PARIS – A day after Renault was accused of possessing confidential information belonging to rival team McLaren, Renault acknowledged it suspended an engineer in September.
Renault said Friday it suspended Phil Mackereth on Sept. 6 when officials learned of the leak. Renault said it alerted McLaren and FIA – motor sport’s governing body – even though none of the information was used.
On Thursday, FIA summoned Renault officials to a hearing of the World Motor Sport Council on Dec. 6 in Monte Carlo, Monaco, to answer a charge of having “unauthorized possession of documents and confidential information” of McLaren cars between September 2006 and October 2007.
Mackereth, who joined Renault from McLaren in September 2006, brought engineering drawings and technical spreadsheets from McLaren that were added to Renault’s database.
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“Witness statements from the engineers involved have categorically stated that having been briefly shown these drawings, none of this information was used to influence design decisions relating to the Renault car,” Renault said in a statement Friday.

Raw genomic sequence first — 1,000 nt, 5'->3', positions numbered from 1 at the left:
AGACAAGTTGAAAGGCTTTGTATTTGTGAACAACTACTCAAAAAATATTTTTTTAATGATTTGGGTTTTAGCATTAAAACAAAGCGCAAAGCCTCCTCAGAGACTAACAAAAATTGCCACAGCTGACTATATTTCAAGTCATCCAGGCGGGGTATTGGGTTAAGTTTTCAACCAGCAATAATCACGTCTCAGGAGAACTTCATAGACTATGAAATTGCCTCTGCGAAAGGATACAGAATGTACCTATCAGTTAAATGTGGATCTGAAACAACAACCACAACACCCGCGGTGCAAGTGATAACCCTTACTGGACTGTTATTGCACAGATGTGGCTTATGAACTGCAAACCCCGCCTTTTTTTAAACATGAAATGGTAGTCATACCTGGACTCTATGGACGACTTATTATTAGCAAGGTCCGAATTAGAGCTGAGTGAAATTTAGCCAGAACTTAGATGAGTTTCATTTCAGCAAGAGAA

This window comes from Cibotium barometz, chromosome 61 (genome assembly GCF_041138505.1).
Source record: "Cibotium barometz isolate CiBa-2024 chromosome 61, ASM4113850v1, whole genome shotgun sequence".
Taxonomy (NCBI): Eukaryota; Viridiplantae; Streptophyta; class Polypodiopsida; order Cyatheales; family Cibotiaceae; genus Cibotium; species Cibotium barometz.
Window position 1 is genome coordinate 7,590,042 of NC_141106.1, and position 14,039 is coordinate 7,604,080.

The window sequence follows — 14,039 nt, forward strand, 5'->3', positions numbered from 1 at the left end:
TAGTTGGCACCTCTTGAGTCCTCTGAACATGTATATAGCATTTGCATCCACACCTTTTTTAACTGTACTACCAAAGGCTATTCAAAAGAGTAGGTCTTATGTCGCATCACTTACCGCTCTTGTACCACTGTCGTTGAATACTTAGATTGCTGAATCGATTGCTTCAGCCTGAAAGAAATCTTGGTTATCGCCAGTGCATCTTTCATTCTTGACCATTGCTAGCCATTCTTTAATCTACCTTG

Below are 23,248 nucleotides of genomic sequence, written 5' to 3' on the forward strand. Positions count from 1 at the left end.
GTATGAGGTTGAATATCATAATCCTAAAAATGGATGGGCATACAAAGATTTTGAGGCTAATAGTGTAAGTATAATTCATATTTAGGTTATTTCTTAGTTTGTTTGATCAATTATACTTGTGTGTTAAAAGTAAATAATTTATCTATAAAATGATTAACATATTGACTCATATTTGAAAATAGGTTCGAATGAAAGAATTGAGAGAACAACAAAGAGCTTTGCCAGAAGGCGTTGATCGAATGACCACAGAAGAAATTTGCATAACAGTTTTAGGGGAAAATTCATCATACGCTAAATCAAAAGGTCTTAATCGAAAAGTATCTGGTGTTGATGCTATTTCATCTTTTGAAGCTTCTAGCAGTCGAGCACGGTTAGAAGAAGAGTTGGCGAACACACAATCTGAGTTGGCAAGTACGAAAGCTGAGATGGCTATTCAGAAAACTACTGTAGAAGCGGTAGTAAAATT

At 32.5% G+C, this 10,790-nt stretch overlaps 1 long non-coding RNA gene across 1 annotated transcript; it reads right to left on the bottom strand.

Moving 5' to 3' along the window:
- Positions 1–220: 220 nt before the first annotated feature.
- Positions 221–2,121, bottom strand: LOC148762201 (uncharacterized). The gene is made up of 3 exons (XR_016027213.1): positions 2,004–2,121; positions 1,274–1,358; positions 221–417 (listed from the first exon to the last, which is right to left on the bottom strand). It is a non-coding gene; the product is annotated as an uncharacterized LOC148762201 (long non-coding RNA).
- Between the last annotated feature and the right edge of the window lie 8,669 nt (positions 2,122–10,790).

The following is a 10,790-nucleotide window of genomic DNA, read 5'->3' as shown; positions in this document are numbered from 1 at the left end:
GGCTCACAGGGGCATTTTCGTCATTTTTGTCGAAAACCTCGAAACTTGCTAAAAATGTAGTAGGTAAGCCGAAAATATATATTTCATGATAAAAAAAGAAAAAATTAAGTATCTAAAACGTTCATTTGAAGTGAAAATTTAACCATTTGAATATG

The information included drawings of the four basic systems as used by McLaren: the internal layout of the fuel tank, the basic layout of the gear clusters, a tuned mass damper and a suspension damper.
“This information was loaded at the request of Mr. Mackereth onto his personal directory,” Renault said. “This was done without the knowledge of anyone in authority in the team.
“Our formal investigation showed that early in his employment with Renault, Mr. Mackereth made some of our engineers aware of parts of this information.”
It’s an added twist to a spy scandal involving McLaren that overshadowed much of the last F1 season.
McLaren was fined a record $100 million by the World Motor Sport Council on Sept. 13 after FIA found the team guilty of using leaked secret data from Ferrari.